Viva las wagers
As it stands right now, placing wagers of any sort on sporting events will never be legal in Wisconsin.
This isn’t because one party has a vendetta against sports betting. It’s not about the moral issue of integrity.
The above issues would be a factor if not for the fact that under a law signed in 1992, Wisconsin and 45 other states (including Minnesota) became a part of a ban on sports gambling for all states that did not have some form of sports betting already on the books. Only Nevada, Montana, Oregon and Delaware are exempt from this law.
A growing state deficit drove Delaware to add sports betting to its three state-run in 2009. However, the NCAA, MLB, NFL, NBA and NHL all screamed bloody murder about how this would damage the integrity of professional and amateur sports, resulting in Delaware only being allowed to run parlay wagers (multiple bets on the same ticket).
New Jersey voters recently passed a referendum to legalize sports betting with a 65 — 35 percentile vote. A Nov. 9 article from the New York Post says casinos would generate an additional $225 million per year if it becomes legal to bet on sports in New Jersey.
None of this matters, because the dinosaur that is known as The Federal Professional and Amateur Sports Protection Act of 1992 also forbids states from legalizing sports betting on their own, which makes this referendum essentially a nonbinding poll unless Congress or the court system overturns PAPSA.
The aforementioned New York Post article quotes New Jersey Sen. Raymond Lesniak as saying, “New Jersey voters have sent Congress a message that its law, which has allowed sports betting in Las Vegas but not in Atlantic City, is unfair.”
And he’s absolutely right. The federal government should have no standing in deciding whether or not sports betting can be legal in any other state. If New Jersey wins their fight to allow sports betting, then all other states should pose the question on sports betting in the form of a referendum.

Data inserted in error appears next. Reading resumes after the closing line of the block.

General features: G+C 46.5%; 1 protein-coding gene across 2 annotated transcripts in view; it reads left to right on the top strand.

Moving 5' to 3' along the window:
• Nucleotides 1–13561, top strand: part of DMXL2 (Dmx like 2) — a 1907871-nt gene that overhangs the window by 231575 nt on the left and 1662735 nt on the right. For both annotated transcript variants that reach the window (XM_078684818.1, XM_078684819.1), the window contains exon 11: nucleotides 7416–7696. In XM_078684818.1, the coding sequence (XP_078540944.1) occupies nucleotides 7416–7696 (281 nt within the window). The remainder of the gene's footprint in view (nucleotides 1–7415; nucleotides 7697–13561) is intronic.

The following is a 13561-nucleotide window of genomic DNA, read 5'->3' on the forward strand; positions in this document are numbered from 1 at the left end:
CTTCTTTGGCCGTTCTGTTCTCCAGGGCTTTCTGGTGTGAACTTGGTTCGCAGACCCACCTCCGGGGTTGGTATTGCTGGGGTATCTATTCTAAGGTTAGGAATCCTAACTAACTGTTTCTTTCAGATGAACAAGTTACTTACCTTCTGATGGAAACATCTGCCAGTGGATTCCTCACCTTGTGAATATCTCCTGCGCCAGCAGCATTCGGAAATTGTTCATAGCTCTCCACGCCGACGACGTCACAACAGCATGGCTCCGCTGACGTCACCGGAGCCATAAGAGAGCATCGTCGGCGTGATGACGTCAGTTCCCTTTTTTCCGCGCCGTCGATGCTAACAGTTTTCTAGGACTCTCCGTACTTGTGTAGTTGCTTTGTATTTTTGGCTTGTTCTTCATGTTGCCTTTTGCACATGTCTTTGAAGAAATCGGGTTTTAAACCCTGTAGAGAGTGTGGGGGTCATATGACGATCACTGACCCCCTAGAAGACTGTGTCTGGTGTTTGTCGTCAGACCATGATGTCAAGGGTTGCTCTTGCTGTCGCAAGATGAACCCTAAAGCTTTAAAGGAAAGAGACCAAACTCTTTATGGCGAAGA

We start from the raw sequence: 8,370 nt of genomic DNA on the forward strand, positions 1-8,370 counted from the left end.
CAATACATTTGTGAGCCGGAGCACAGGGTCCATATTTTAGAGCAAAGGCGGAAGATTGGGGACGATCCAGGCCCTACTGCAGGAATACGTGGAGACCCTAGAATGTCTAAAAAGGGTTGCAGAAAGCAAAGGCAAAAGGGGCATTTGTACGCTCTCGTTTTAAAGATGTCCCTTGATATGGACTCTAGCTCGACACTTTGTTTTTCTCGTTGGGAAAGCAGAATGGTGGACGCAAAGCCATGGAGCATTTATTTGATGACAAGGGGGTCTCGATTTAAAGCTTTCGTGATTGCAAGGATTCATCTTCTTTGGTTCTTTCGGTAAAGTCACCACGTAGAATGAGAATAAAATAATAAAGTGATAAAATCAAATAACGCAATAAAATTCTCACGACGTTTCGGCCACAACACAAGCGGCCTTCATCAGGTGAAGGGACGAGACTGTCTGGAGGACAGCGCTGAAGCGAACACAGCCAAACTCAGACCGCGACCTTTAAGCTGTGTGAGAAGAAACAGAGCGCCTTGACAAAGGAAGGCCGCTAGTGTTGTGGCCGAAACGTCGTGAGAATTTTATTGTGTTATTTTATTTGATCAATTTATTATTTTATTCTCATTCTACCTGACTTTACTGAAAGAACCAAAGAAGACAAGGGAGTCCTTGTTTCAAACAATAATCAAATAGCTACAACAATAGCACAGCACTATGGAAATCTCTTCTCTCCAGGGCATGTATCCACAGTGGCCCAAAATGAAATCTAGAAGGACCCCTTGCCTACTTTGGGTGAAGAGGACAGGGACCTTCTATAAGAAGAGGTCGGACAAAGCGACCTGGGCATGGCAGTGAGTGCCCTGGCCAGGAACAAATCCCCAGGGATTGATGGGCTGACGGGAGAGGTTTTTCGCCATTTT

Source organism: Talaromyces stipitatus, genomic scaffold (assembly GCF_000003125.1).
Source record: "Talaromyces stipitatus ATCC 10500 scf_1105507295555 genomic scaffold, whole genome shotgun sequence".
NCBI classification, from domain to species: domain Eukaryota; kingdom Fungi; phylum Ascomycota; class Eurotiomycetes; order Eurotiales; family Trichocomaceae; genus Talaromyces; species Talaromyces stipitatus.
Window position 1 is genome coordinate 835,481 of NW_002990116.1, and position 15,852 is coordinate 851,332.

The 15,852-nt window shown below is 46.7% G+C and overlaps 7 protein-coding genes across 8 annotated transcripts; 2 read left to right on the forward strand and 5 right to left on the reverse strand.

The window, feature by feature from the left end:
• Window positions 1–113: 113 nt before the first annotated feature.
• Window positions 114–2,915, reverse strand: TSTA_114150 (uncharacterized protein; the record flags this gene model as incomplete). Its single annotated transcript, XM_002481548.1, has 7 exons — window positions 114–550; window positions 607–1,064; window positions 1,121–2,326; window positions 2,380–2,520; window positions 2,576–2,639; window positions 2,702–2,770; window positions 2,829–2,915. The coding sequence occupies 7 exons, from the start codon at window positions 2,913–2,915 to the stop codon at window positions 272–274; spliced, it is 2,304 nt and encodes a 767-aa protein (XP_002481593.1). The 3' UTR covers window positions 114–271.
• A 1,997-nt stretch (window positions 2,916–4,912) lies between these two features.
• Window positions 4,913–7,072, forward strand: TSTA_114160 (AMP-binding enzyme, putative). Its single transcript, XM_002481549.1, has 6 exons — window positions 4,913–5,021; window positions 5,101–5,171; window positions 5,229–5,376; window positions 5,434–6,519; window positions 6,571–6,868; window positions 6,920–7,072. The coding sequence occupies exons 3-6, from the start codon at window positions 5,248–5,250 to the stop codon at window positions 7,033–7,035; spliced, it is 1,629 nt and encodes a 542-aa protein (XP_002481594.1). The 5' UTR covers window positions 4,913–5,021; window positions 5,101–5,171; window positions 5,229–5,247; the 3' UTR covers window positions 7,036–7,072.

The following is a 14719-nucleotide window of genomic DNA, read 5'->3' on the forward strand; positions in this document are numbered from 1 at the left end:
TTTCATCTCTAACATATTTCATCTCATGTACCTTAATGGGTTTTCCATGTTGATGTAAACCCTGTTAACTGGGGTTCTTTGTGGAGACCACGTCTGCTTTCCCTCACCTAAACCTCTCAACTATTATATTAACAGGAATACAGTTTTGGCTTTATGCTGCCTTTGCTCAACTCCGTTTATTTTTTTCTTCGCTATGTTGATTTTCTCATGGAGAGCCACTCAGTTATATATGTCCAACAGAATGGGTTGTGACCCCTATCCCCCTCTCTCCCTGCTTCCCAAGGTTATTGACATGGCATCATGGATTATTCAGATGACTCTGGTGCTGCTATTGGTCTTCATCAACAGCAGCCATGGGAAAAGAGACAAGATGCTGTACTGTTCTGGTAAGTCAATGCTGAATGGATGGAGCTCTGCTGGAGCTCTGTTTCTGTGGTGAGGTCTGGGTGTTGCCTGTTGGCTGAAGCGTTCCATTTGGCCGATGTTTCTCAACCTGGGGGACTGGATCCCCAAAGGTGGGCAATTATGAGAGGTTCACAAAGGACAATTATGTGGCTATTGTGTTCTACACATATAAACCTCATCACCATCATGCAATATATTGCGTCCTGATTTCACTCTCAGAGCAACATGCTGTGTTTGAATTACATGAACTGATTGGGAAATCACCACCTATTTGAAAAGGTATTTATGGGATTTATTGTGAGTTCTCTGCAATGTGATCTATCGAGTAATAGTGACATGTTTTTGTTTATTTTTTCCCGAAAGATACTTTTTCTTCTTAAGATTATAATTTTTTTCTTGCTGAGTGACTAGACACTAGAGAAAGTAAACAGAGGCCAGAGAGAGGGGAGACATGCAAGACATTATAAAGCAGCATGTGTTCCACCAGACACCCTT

Here’s the kicker, though: The Wisconsin Constitution actually prohibits the state legislature from legalizing any form of gambling, except for, according to a Cal-Berkeley law thesis on the topic, “state lotteries, bingo and raffle games conducted by religious, charitable, service, fraternal or veteran’s organizations which are licensed by the state, and pari-mutuel betting as provided for by Wisconsin law.”
To further enforce this, the Wisconsin Legislature passed Chapter 945. Section 945.02 states that anyone who “makes a bet” or “conducts a lottery” that isn’t authorized by the state is “guilty of a Class B misdemeanor.”
So basically, if you run a March Madness bracket pool or bet somebody $10 that the Packers will go undefeated this season, you’re going to jail and getting a nice fine to go with it.
Furthermore, Section 945.03 implies that online gambling is illegal, stating that anyone who “uses a wire communication facility … for the transmission of a wire communication which entitles the recipient to receive money or credit as a result of a bet or offer to bet,” is guilty of a Class E felony.
You are now aware that causing great bodily harm via battery, as well as burglary and/or robbery, is every bit as severe as placing a bet online, according to state law. But hey, at least we’re keeping those awful gamblers off the
The topic of cutting the state debt has sparked numerous controversies in Wisconsin. Anything the state government does these days is greeted with a barrage of partisan bickering. Legalizing sports betting may look like an impossible task, but it can be done with the help of the Wisconsin Supreme Court.
Adding sports betting to casinos across the state has the potential to add millions of dollars in tax revenue around the state. The concerns about legal gambling having a detrimental impact on sporting integrity are, in my opinion, absurd.
The owner of the Sacramento Kings, an NBA team, has the right idea. He has stated on several occasions that legalizing sports betting would not only help states on a financial matter; it would also increase the integrity of sports in the U.S. because betting would be regulated instead of being run by off-shore bookies.
It may not happen soon, but the debate for legalizing sports betting in Wisconsin could pick up steam if PAPSA gets overturned or repealed by the federal government. Hopefully, the Wisconsin government will reverse its stance on the issue before it gets left behind.
Kris Kotlarik is a senior social studies secondary education and print journalism double major and Staff Writer at The Spectator.